And once you’ve dropped yourself into that world, the game unfolds quite beautifully. In the beginning, when your decisions are few, you’ll race along, with your full attention focused on every unit, able to manage your handful of cities and fight off your handful of enemies. As you expand, your focus moves outwards, from units to armies, citizens to cities to production regions and key map features, barbarians to other civilisations, tech advances to, well… higher tech advances. Turns that took 10 seconds can easily take 10 minutes; the steady increase in complexity mirroring the scaling up of human civilisation Basically, it’s possible to lose entire days playing “just one more turn”.
I enjoyed it because I was both a computer geek and a history nerd. I was the kid who because briefly known as Norman, not because I had the archetypal no-mates, but because I turned up to a year 2 show-and-tell in replica 11th century armour and proceeded to explain how Harold got shot in the face with arrows, to the mild dismay of my teacher. Civilisation spoke to both sides of my bookish soul; and I responded with love, affection, and rampant, raging addiction.
Sid Meier, you wonderful bastard, we salute you!
Nonsequitur #1: Robbed! Timezone illiterate bastardry has snatched the prize from my clammy grasp! Well, since I was in the process of being lynched anyway, I doubt it would have made a huge difference. Possibly having my alignment confirmed today is more useful for the town than having another fight about it tomorrow, Cop results or not.
~ Dateline, western Prussia, 1870-something. Screaming villagers rampage through the Jewish quarter of a trading town, somewhere in the silver-mining arc between Poznan and Dresden.
My Dad’s family story is a lot sketchier than my Mum’s; but it seems to go back a fair bit further. Unlike the Webbs, who exerted a continuous pull on every successive generation, the Fischers exerted a continuous and often cantankerous repulsion; with the end result that while lineage can be retrieved, the individuals in the chain are essentially lost to history.
My Dad has attempted to put together a family history; and it turns out that he can get as far back as Germany, circa 1875. Post-unification Germany was turning out to be a dangerous place for Jews. Initially, Bismarck, unifying the country with the support of liberals – many of them educated Jews – had made good on his promises to emancipate the jewry across the new German Empire. But in the wake of the 1873 economic crisis, characterised by collapsing banks and the freezing of credit, Bismarck reverted to form, and began stirring emotions against the immense Jewish communities within the German Empire.
By the late 1870’s, a young silversmith decided he’d seen the writing on the wall. We don’t know what his real first name was; the Austrian border guards documenting the steady stream of refugees into that comparatively liberal nation list him only as Fischer & family. We suspect there was at least a child, but we’re not entirely sure.
Later that year, he boarded a boat at the port of Trieste – Austria’s grand military and industrial port – Central Europe’s pipeline to the New World and Africa, and at this time, one of the foremost embarcation points for emigration anywhere in the world. 3 times a day, immense steam liners would leave Trieste – bound for Liverpool, or Manchester, or direct to New York, Buenos Aires, Johannesburg, Congo, Singapore or Melbourne. The young man and his family had become Edward Fischer – a professing Catholic with an Anglicised name, apparently – and his wife. No child is mentioned.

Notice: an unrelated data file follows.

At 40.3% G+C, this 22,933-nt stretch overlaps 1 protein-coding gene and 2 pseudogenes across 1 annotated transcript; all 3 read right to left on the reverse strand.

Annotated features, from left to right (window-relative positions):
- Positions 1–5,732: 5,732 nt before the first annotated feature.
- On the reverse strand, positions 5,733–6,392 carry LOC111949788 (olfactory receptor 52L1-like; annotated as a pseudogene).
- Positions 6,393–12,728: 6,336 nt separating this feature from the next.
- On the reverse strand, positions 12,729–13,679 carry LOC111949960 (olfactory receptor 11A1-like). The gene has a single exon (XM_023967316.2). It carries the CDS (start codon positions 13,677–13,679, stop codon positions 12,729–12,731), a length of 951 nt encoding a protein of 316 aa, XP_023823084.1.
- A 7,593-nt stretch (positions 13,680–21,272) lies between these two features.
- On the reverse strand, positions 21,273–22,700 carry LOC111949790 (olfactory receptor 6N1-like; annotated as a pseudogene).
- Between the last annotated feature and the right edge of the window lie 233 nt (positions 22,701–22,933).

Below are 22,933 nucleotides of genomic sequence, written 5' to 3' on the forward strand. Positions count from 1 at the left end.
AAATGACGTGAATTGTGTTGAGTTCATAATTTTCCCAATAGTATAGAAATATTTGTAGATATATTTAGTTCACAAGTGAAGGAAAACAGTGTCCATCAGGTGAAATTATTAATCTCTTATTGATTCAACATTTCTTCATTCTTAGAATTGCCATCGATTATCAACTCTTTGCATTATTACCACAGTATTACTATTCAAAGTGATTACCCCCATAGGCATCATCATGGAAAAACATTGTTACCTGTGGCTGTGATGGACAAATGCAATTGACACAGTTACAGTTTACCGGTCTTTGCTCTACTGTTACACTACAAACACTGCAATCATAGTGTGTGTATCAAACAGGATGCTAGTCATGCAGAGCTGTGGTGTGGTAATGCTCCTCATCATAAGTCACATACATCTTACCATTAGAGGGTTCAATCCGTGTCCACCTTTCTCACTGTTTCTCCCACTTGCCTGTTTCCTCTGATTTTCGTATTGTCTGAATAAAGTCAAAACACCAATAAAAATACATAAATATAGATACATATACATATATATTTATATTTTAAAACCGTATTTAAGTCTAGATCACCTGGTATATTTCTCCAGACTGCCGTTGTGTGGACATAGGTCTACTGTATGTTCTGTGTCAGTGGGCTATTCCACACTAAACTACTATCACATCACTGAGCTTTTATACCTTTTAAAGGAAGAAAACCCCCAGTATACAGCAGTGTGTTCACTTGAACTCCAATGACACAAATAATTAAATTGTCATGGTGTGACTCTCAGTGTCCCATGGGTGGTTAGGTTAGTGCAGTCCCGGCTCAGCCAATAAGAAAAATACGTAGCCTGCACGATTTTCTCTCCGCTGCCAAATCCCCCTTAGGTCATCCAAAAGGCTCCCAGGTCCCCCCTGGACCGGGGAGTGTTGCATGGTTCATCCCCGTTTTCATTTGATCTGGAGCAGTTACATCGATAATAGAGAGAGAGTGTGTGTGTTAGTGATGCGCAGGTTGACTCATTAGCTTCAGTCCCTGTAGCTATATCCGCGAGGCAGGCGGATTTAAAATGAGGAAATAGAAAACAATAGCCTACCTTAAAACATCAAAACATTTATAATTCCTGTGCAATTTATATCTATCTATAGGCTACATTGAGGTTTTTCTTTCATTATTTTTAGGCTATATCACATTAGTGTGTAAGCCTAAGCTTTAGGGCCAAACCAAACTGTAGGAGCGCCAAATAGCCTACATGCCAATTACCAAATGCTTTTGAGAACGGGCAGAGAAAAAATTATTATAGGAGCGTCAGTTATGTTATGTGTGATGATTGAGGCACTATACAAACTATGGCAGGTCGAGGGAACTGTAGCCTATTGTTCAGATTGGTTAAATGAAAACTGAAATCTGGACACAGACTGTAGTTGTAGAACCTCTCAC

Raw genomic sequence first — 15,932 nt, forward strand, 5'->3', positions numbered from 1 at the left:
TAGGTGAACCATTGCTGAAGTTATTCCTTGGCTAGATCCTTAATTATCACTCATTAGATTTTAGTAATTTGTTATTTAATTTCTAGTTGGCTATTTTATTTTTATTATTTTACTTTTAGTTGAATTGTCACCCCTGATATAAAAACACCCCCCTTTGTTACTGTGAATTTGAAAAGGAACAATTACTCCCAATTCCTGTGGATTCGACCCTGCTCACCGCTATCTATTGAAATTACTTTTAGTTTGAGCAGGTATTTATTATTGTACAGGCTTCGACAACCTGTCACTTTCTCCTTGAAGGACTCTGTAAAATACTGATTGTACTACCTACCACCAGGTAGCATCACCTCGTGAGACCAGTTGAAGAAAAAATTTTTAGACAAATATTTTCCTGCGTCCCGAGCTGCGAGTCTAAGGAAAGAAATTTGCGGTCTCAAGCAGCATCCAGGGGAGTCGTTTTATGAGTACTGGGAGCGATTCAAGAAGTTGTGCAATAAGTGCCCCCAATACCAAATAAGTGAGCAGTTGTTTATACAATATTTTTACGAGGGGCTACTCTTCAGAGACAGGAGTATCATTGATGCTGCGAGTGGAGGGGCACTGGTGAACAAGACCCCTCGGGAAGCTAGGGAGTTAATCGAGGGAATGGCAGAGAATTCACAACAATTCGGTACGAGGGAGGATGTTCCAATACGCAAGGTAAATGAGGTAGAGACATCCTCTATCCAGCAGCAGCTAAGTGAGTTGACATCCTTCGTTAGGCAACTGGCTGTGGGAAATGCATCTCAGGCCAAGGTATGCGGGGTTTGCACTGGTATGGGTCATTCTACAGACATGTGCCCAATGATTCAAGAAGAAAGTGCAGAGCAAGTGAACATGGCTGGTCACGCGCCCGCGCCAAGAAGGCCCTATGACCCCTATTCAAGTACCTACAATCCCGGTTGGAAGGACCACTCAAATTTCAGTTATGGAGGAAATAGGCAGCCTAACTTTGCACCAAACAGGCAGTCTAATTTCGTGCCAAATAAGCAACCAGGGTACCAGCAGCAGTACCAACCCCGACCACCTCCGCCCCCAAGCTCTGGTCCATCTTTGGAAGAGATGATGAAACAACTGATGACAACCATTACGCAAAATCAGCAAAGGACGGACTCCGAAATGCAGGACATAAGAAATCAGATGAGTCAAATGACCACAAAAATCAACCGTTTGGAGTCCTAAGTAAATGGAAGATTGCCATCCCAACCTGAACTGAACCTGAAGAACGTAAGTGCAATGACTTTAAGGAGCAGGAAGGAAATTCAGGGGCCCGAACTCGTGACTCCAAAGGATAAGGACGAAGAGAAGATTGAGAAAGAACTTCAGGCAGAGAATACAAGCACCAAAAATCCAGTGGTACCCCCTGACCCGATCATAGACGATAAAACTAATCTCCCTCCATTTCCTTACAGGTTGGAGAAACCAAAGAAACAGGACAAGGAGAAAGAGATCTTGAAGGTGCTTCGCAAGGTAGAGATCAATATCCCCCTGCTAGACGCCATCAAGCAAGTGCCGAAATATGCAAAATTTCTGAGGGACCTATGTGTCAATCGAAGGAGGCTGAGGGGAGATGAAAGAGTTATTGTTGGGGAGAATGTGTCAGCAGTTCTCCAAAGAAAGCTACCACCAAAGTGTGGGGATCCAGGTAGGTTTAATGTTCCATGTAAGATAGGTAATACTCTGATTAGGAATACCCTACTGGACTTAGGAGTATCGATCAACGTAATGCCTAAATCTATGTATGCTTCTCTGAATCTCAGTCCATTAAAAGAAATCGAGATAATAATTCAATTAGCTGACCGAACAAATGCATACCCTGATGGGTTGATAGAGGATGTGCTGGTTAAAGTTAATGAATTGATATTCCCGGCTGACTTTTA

From Trieste, he shuttled to Liverpool, and there, perhaps, considered his options. America was the land of opportunity – but was still on its way out of the Long Recession. Buenos Aires or Malaya would do well for a man with farming experience, or a tolerance for heat – which he was neither. The Congo and Joburg remained wild – for the adventurers and get-rich-quick types. But in Melbourne, there was the lure of gold. The second Bendigo gold-rush was in full pelt, and along with it, explosive growth in all forms of metal mining from the rich Victorian hills- nickel, iron, manganese; and along with these, precious silver. Edward could see an antipodean future spread out before him – not grubbing around in holes, but commanding a healthy income from applying his old-world art to new-world materials. Edward, it should be noted, was an Anglican of good standing during his Liverpool sojourn.
And so he landed, circa 1887, setting up shop in Melbourne, towards the grimier, Geelong end of the city. Apparently this was quite near the docks, where many of the shipments of ores were headed. It was also home to a large chunk of Melbourne’s Jewish Community – although Edward remained staunchly, if disingenously Anglican. Edward was likely in his late 20’s by this point, and we aren’t certain if the wife he had in Trieste was still with him. Photos of the period show him with a woman significantly younger than himself. We wouldn’t have photos, of course; except for the fact that it turns out that Edward was perhaps Australia’s preeminent silversmith at this point, crafting such fashionably gaudy pieces as a silver emu egg to act as the Victorian parliament’s crest, a kilt-pin destined to be delivered to a visiting royal (put never actually presented), and other valuables now on display at various museums and galleries across Victoria.